Why No One Could Tell Me Who My Special Needs Son Would Be

I remember the desperation. Hovering around two and my son still wasn’t talking. As the months and years ticked by, the questions that people asked me felt differently than they had initially.

Suddenly inquiries about his first words didn’t feel like a new parent’s small talk. They felt like accusations and concerns. It’s like having someone ask you how clean your room is when you know full well that it’s on fire behind the locked door in the house.

Lucas stayed behind my mentally locked door for a long time. The delays that were so obvious to me were quickly becoming obvious to the world. Questions about what he said, when he’d say it, and what it meant were all left unanswered.

They were unanswered not just by me, but to me. I was asking those same things that random friends and family were coming to me with. They wanted to know if he was talking and so did I. They thought to ask me. I thought to ask everyone else.

Doctors, specialists, teachers, and anyone else who was supposedly skilled in children with special needs all heard it. I’d come at them from different angles with different ways of saying the same thing.

Is there a chance he might still speak?

Anything is possible. We can’t say.

But will he maybe be able to say words?

No one can say for sure.

Any words? Maybe some?

Anything can happen.

I had become a walking thesaurus. I’d ask about his future and get some ambiguous response that would then send me down a rabbit hole of similar phrases to plug in. I hoped, somehow, that I could trick a doctor into finally giving me something concrete.


This line of questioning became so important to me that I started trying to anticipate the reasons why I couldn’t get a solid reply. Like a telemarketer trying to handle a customer’s negative denials, I had a slew of ways to ease their concerns with rebuttals.

Listen, I won’t hold you to this. If he doesn’t talk one day, I won’t sue you. I promise. I just need to know. Do you think he will?

I’d ask that and get yet another shrug and meme-worthy quotation about hoping for the stars or whatever the hell. Nothing was real. Nothing made sense.

OK, then, I figured. Forget the words. What about him? What is he going to be?

In some ways, that was a more pressing concern for me than the words. Fine. He won’t talk…maybe. But if he grows up to be the strong, silent type, we’ll be cool. Right? The only question is “what does that look like?”

After all, the TV said that people with autism hate to be hugged. Dustin Hoffman taught me that. So the fact that Lucas loved hugs and kisses meant he wasn’t on the spectrum according to my warped knowledge of autism. It has to be something else…right?

Anything is possible. We can’t say.

So he will be able to live a “normal” life one day? He will be able to be on his own?

No one can say for sure.

I know. But given how he is, do you think he’ll hold a job one day?

Anything can happen.

Look, I won’t sue you if…

And we’re back to the suing thing again.

In the end, no one told me anything more than a pat on the back and a “keep your head up”. It felt like these experts were all kicking me down the road as we held on tight for that magical day when anything could or couldn’t happen…maybe, no promises. We’ll see. Ugh.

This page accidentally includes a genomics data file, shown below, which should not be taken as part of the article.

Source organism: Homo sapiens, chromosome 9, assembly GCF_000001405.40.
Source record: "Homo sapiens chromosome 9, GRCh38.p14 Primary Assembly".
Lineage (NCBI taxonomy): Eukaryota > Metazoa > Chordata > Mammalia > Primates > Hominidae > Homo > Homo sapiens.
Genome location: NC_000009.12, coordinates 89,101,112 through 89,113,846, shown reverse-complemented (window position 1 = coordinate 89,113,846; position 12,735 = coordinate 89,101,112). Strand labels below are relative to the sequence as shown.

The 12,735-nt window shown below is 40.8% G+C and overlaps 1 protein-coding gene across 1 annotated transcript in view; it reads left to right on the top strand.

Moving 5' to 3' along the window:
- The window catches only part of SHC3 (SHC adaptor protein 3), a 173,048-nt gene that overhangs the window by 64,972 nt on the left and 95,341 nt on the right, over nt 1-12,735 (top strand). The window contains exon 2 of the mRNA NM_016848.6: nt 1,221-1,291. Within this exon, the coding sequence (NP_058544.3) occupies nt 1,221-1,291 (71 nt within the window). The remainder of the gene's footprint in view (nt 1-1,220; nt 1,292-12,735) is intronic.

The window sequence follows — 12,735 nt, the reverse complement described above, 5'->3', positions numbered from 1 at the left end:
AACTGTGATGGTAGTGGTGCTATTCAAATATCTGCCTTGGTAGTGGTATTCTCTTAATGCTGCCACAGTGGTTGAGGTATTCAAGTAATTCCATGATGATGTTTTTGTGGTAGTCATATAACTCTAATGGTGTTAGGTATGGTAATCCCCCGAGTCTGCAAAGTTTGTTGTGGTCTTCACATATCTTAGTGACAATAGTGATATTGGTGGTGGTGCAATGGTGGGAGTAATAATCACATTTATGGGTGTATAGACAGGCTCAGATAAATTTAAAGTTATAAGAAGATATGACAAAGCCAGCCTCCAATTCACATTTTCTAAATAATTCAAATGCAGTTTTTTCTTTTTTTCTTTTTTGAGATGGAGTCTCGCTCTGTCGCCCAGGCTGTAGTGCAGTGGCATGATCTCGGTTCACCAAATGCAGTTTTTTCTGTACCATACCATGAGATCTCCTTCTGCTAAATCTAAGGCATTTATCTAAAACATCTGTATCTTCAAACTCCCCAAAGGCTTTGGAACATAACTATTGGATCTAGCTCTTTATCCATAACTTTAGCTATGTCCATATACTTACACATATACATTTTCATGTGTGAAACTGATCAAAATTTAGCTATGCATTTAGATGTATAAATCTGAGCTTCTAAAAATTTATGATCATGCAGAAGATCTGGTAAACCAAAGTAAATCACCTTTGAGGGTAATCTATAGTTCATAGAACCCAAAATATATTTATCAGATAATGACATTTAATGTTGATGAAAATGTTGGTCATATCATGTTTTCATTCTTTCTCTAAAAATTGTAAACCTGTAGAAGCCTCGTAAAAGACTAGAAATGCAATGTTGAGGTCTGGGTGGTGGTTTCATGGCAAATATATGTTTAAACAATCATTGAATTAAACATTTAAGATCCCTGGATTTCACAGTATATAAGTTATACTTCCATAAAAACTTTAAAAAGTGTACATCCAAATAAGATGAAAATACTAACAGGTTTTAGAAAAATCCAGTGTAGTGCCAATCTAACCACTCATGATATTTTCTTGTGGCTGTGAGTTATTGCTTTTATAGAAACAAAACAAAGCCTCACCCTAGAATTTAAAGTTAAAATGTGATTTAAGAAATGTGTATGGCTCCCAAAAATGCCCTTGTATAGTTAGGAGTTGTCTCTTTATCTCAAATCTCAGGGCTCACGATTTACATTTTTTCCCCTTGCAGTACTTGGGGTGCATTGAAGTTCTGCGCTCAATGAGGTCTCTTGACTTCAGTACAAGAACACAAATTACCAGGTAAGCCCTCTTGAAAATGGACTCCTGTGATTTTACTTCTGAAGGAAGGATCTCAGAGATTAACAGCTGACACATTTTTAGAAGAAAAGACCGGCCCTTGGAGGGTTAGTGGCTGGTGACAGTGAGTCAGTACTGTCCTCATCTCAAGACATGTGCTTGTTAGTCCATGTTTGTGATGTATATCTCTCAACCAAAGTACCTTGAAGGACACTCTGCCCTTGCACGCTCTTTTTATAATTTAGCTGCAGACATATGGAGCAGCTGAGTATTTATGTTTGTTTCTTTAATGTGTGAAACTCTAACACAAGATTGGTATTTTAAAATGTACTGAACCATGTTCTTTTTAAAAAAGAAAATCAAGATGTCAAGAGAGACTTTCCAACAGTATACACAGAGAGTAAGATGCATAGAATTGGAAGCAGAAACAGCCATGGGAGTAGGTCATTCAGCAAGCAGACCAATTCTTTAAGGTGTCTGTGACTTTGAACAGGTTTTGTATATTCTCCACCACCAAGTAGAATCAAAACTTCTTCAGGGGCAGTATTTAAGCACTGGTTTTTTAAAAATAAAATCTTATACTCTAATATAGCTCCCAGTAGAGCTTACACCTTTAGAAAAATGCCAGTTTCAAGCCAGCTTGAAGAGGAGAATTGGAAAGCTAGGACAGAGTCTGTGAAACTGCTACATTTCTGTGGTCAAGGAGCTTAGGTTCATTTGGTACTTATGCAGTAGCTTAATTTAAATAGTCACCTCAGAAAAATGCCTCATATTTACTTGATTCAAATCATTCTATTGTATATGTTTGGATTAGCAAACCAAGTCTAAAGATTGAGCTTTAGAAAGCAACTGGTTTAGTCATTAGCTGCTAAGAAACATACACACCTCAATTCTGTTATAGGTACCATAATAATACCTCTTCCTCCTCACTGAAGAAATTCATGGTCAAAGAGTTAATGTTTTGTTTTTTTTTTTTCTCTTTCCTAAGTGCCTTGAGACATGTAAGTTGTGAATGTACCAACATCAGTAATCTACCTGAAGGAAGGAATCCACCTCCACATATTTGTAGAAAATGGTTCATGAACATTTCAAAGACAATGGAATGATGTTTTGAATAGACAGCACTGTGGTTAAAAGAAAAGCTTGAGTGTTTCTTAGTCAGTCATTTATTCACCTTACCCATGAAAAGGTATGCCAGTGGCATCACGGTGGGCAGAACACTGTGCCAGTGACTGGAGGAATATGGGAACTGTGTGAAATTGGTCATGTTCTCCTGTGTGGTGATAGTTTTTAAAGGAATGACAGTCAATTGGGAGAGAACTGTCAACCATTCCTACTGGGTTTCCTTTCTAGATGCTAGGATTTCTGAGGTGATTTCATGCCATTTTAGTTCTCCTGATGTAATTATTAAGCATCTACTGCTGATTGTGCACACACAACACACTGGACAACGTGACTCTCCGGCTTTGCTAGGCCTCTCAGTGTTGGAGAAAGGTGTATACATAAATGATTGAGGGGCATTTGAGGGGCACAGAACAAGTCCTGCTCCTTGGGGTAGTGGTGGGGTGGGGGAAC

Ten years later, my boy is on the cusp of turning twelve. He has no words and a lot of the life skills he should have developed by now are still struggles. He still loves hugs, doesn’t respond poorly to loud noises or sounds, and shows that he loves to be around us. That’s who he is.

james lucas

The reason why no one could have told me that is because no one can predict anything about our kids – any of them. They can’t do it for those on the spectrum any more than they can do it for those off the spectrum. I have a 14-year-old “neurotypical” daughter and all her personality traits, hobbies, and sills are surprises every day. To predict the future of anyone is next to impossible. That was the real issue with Lucas. No one was trying to fool me and no one was worried about getting sued.

Well, maybe some of them were worried about getting sued. People sue a lot. It’s worrisome.

I wish I could go back and see myself from 2013. I’d explain that everything is going to be alright.

Then, the old version of me would excitedly say, “Yeah? It’s alright? He speaks? He doesn’t have autism?”

And the new version would say, “Oh. No. He has autism and he doesn’t speak. That doesn’t matter. He, as a human being, is perfect. Words don’t matter. You’ll see.”

Chances are, 2013 me would be disappointed. But that’s only because he hasn’t lived the life I have yet. He hasn’t seen the life we have or the boy my son is. That old version of me would never understand without seeing it himself.

For that reason, I am glad no one ever told me. Because I couldn’t yet appreciate it. Raising a child like mine (or any special needs child) is a process that you have to do in order to understand how special it is. No doctor could have ever seen this coming. No one could have predicted the amazing person my son has grown into.



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